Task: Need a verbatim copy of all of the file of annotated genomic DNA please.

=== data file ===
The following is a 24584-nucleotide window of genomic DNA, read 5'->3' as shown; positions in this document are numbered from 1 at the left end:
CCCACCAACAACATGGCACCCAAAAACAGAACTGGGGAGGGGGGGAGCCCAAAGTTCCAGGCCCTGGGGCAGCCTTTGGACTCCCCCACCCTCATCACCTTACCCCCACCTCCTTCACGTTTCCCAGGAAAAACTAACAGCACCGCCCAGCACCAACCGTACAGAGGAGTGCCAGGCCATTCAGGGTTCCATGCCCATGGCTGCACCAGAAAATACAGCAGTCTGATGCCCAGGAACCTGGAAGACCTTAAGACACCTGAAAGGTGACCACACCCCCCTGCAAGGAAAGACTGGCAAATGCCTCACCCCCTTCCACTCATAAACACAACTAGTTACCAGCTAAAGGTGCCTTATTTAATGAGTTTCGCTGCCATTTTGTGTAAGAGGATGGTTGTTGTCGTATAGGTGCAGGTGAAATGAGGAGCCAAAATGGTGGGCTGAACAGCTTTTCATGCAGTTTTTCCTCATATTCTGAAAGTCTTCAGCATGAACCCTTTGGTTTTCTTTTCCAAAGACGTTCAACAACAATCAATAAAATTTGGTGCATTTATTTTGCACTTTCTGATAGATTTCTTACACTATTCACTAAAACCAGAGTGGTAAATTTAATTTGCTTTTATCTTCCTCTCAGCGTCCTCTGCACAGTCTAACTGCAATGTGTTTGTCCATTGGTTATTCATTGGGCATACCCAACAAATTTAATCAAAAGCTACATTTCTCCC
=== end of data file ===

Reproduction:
The following is a 24584-nucleotide window of genomic DNA, read 5'->3' as shown; positions in this document are numbered from 1 at the left end:
CCCACCAACAACATGGCACCCAAAAACAGAACTGGGGAGGGGGGGAGCCCAAAGTTCCAGGCCCTGGGGCAGCCTTTGGACTCCCCCACCCTCATCACCTTACCCCCACCTCCTTCACGTTTCCCAGGAAAAACTAACAGCACCGCCCAGCACCAACCGTACAGAGGAGTGCCAGGCCATTCAGGGTTCCATGCCCATGGCTGCACCAGAAAATACAGCAGTCTGATGCCCAGGAACCTGGAAGACCTTAAGACACCTGAAAGGTGACCACACCCCCCTGCAAGGAAAGACTGGCAAATGCCTCACCCCCTTCCACTCATAAACACAACTAGTTACCAGCTAAAGGTGCCTTATTTAATGAGTTTCGCTGCCATTTTGTGTAAGAGGATGGTTGTTGTCGTATAGGTGCAGGTGAAATGAGGAGCCAAAATGGTGGGCTGAACAGCTTTTCATGCAGTTTTTCCTCATATTCTGAAAGTCTTCAGCATGAACCCTTTGGTTTTCTTTTCCAAAGACGTTCAACAACAATCAATAAAATTTGGTGCATTTATTTTGCACTTTCTGATAGATTTCTTACACTATTCACTAAAACCAGAGTGGTAAATTTAATTTGCTTTTATCTTCCTCTCAGCGTCCTCTGCACAGTCTAACTGCAATGTGTTTGTCCATTGGTTATTCATTGGGCATACCCAACAAATTTAATCAAAAGCTACATTTCTCCC